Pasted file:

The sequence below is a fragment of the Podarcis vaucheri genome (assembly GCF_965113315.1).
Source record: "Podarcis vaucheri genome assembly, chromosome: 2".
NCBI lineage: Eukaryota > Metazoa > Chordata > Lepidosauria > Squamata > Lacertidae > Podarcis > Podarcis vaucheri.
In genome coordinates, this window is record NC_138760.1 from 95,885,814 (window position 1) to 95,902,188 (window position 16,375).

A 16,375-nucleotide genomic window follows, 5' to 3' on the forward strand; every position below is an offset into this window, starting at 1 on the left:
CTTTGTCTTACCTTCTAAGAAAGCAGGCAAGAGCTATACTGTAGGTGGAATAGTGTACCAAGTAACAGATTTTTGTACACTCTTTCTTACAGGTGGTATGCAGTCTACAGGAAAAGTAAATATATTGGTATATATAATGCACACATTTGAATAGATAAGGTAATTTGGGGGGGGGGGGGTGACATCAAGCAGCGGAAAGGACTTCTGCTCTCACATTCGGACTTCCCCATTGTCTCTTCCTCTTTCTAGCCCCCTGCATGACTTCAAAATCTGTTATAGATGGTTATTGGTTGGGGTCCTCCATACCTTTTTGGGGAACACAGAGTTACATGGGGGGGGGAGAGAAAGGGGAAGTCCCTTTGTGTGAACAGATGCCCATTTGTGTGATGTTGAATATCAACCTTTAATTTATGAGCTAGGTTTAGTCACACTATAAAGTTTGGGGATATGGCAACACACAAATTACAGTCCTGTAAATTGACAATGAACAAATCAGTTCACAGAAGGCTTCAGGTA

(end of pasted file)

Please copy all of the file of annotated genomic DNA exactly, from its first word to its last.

The sequence below is a fragment of the Podarcis vaucheri genome (assembly GCF_965113315.1).
Source record: "Podarcis vaucheri genome assembly, chromosome: 2".
NCBI lineage: Eukaryota > Metazoa > Chordata > Lepidosauria > Squamata > Lacertidae > Podarcis > Podarcis vaucheri.
In genome coordinates, this window is record NC_138760.1 from 95,885,814 (window position 1) to 95,902,188 (window position 16,375).

A 16,375-nucleotide genomic window follows, 5' to 3' on the forward strand; every position below is an offset into this window, starting at 1 on the left:
CTTTGTCTTACCTTCTAAGAAAGCAGGCAAGAGCTATACTGTAGGTGGAATAGTGTACCAAGTAACAGATTTTTGTACACTCTTTCTTACAGGTGGTATGCAGTCTACAGGAAAAGTAAATATATTGGTATATATAATGCACACATTTGAATAGATAAGGTAATTTGGGGGGGGGGGGGTGACATCAAGCAGCGGAAAGGACTTCTGCTCTCACATTCGGACTTCCCCATTGTCTCTTCCTCTTTCTAGCCCCCTGCATGACTTCAAAATCTGTTATAGATGGTTATTGGTTGGGGTCCTCCATACCTTTTTGGGGAACACAGAGTTACATGGGGGGGGGAGAGAAAGGGGAAGTCCCTTTGTGTGAACAGATGCCCATTTGTGTGATGTTGAATATCAACCTTTAATTTATGAGCTAGGTTTAGTCACACTATAAAGTTTGGGGATATGGCAACACACAAATTACAGTCCTGTAAATTGACAATGAACAAATCAGTTCACAGAAGGCTTCAGGTA